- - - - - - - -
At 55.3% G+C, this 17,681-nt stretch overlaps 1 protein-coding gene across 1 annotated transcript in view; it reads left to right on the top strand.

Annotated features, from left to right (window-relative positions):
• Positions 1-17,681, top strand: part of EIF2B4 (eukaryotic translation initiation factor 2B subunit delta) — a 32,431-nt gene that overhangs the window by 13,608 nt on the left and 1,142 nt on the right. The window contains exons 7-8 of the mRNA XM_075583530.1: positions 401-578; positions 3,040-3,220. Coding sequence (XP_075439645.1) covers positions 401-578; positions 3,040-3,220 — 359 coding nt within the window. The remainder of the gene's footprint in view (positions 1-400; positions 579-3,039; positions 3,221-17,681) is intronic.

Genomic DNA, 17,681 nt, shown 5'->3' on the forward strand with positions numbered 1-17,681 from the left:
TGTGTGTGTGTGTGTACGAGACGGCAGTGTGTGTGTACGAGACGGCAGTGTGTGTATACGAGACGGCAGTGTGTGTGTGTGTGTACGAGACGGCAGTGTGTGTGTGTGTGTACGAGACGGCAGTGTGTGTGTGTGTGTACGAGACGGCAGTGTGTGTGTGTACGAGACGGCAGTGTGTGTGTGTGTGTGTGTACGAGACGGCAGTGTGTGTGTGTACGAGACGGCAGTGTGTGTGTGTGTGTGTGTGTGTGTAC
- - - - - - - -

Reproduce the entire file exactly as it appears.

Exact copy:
At 55.3% G+C, this 17,681-nt stretch overlaps 1 protein-coding gene across 1 annotated transcript in view; it reads left to right on the top strand.

Annotated features, from left to right (window-relative positions):
• Positions 1-17,681, top strand: part of EIF2B4 (eukaryotic translation initiation factor 2B subunit delta) — a 32,431-nt gene that overhangs the window by 13,608 nt on the left and 1,142 nt on the right. The window contains exons 7-8 of the mRNA XM_075583530.1: positions 401-578; positions 3,040-3,220. Coding sequence (XP_075439645.1) covers positions 401-578; positions 3,040-3,220 — 359 coding nt within the window. The remainder of the gene's footprint in view (positions 1-400; positions 579-3,039; positions 3,221-17,681) is intronic.

Genomic DNA, 17,681 nt, shown 5'->3' on the forward strand with positions numbered 1-17,681 from the left:
TGTGTGTGTGTGTGTACGAGACGGCAGTGTGTGTGTACGAGACGGCAGTGTGTGTATACGAGACGGCAGTGTGTGTGTGTGTGTACGAGACGGCAGTGTGTGTGTGTGTGTACGAGACGGCAGTGTGTGTGTGTGTGTACGAGACGGCAGTGTGTGTGTGTACGAGACGGCAGTGTGTGTGTGTGTGTGTGTACGAGACGGCAGTGTGTGTGTGTACGAGACGGCAGTGTGTGTGTGTGTGTGTGTGTGTGTAC